Yaydoo secures $20M, aims to simplify B2B collections, payments

It’s no secret that the technology for easy business-to-business payments has not yet caught up to its peer-to-peer counterparts, but Yaydoo thinks it has the answer.

The Mexico City-based B2B software and payments company provides three products, VendorPlace, P-Card and PorCobrar, for managing cash flow, optimizing access to smart liquidity, and connecting small, midsize and large businesses to an ecosystem of digital tools.

Sergio Almaguer, Guillermo Treviño and Roberto Flores founded Yaydoo — the name combines “yay” and “do” to show the happiness of doing something — in 2017. Today, the company announced the close of a $20.4 million Series A round co-led by Base10 Partners and monashees.

Joining them in the round were SoftBank’s Latin America Fund and Leap Global Partners. In total, Yaydoo has raised $21.5 million, Almaguer told TechCrunch.

Prior to starting the company, Almaguer was working at another company in Mexico doing point-of-sale. His large enterprise customers wanted automation for their payments, but he noticed that the same tools were too expensive for small businesses.

The co-founders started Yaydoo to provide procurement, accounts payable and accounts receivables, but in a simpler format so that the collection and payment of B2B transactions was affordable for small businesses.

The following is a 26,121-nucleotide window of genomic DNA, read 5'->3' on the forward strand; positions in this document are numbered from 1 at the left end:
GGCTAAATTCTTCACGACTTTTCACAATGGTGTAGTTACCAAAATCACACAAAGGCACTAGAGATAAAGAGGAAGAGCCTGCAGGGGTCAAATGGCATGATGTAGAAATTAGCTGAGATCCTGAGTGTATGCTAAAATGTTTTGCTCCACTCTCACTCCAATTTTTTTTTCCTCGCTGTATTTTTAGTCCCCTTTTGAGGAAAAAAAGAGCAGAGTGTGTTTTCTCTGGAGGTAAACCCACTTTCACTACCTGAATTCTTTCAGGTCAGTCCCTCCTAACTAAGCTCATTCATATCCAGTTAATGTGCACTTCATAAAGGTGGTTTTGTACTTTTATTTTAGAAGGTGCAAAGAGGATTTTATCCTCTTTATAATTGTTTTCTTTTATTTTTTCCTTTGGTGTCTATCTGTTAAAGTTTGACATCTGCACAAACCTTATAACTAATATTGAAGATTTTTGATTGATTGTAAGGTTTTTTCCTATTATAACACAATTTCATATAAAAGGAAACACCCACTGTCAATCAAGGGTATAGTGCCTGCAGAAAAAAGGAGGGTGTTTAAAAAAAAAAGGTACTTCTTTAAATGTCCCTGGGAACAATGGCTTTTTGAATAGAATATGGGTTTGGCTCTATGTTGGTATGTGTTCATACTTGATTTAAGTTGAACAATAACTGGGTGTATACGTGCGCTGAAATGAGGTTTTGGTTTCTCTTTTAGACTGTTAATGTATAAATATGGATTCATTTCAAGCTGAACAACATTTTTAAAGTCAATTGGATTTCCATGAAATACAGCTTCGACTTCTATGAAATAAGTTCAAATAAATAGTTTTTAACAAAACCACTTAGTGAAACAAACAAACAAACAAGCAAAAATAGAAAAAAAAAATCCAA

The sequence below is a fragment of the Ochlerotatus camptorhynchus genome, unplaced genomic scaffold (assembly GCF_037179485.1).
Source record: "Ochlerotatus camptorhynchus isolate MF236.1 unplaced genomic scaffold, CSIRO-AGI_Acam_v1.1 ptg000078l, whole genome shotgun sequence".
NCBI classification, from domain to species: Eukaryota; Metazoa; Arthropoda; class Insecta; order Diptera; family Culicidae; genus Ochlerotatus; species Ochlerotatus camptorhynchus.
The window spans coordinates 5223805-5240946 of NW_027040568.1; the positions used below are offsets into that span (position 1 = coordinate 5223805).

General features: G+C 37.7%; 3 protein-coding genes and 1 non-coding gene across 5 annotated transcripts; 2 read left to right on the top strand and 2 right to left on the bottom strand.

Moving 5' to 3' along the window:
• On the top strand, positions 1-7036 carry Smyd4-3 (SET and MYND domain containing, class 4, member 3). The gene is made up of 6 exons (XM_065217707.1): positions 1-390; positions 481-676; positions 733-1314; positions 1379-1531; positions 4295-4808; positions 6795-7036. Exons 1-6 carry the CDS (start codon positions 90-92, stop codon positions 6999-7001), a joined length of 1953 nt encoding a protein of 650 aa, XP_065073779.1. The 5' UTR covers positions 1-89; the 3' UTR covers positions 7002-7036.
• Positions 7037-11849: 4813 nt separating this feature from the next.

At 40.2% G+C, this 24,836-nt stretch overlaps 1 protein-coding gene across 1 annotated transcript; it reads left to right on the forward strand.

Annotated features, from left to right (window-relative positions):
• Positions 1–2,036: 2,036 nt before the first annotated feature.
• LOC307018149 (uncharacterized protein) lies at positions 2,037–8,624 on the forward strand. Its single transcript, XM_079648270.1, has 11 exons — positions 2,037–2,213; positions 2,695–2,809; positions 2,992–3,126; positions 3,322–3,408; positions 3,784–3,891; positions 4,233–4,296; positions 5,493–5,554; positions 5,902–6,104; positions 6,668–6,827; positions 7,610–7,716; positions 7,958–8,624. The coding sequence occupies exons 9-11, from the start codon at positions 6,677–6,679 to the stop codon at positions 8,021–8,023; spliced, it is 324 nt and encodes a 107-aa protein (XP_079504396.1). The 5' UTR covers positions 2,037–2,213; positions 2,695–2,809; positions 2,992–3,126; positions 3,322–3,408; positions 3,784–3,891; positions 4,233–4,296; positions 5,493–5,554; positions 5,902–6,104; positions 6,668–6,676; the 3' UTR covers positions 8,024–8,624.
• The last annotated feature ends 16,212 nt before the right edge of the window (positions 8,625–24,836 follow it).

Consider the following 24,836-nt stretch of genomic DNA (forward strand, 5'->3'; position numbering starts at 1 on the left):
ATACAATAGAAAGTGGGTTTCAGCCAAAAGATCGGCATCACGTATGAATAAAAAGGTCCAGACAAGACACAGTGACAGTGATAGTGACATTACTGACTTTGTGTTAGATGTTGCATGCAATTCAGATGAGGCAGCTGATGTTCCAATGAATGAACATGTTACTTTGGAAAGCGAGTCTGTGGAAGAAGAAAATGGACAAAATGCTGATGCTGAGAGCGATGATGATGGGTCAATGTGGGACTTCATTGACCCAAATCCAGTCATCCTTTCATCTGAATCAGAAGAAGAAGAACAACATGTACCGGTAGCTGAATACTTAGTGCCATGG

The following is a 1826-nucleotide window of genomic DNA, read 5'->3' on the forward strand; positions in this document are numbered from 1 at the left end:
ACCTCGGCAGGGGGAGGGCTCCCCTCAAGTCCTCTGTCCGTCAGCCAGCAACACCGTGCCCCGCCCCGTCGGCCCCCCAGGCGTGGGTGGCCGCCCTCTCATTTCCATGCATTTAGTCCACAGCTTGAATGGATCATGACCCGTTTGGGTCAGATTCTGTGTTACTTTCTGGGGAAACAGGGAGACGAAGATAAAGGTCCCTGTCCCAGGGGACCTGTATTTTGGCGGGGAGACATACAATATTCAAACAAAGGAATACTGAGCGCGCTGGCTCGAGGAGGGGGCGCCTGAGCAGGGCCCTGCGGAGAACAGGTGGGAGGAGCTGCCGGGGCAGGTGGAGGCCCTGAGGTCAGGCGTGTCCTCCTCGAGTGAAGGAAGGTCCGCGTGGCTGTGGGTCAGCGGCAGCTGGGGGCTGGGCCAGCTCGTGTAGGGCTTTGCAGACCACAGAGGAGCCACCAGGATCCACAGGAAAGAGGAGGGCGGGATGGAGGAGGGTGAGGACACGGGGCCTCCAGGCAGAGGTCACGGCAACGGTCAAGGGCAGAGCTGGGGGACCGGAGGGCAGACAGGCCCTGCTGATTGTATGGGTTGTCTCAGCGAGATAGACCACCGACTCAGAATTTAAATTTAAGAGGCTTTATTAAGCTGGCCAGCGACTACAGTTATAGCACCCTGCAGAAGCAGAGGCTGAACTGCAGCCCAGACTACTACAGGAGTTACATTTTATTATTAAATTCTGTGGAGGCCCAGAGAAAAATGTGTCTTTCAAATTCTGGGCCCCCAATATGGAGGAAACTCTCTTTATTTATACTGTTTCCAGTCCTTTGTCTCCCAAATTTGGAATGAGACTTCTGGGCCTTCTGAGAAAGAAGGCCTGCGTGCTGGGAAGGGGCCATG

Image Credits: Yaydoo

The idea is taking off, and vendors are adding their own customers so that they are all part of the network to better link invoices to purchase orders and then connect to accounts payable, Almaguer said. Yaydoo estimates that the automation workflows reduced 80% of time wasted paying vendors, on average.

Yaydoo is joining a sector of fintech that is heating up — the global B2B payments market is valued at $120 trillion annually. Last week, B2B payments platform Nium announced a $200 million in Series D funding on a $1 billion valuation. Others attracting funding recently include Paystand, which raised $50 million in Series C funding to make B2B payments cashless, while Dwolla raised $21 million for its API that allows companies to build and facilitate fast payments.

The new funding will enable the company to attract new hires in Mexico and when the company expands into other Latin American countries. Yaydoo is also looking at future opportunities for its working capital business, like understanding how many invoices customers are setting, the access to actual payments, and how money flows out and in so that it can provide insights on working capital funding gaps. The company will also invest in product development.

The company has grown to over 800 customers, up from 200 in the first quarter of 2020. Its headcount also grew to 100 from 30 during the same time. In the last 12 months, over 70,000 companies have transacted on the Yaydoo network, and total payment volume grew to hundreds of millions of dollars.

Yaydoo is a SaaS subscription model, but the new funding will also enable the company to create a pool of potential customers with a “freemium” offering with the goal of converting those customers into the subscription model as they grow, Almaguer said.

Rexhi Dollaku, partner at Base10 Partners, said the firm saw the way B2B payments were becoming modernized and “was impressed” by the Yaydoo team and how it built a complicated infrastructure, but made it easy to use.

He believes Latin America is 10 years behind in terms of B2B payments but will catch up sooner than later because of the digital transformation going on in the region.

“We are starting to see early signs of the network being built out of the payments product, and that is a good indication,” Dollaku said. “With the funding, Yaydoo will be also able to provide more financial services options for businesses to address a working fund gap.”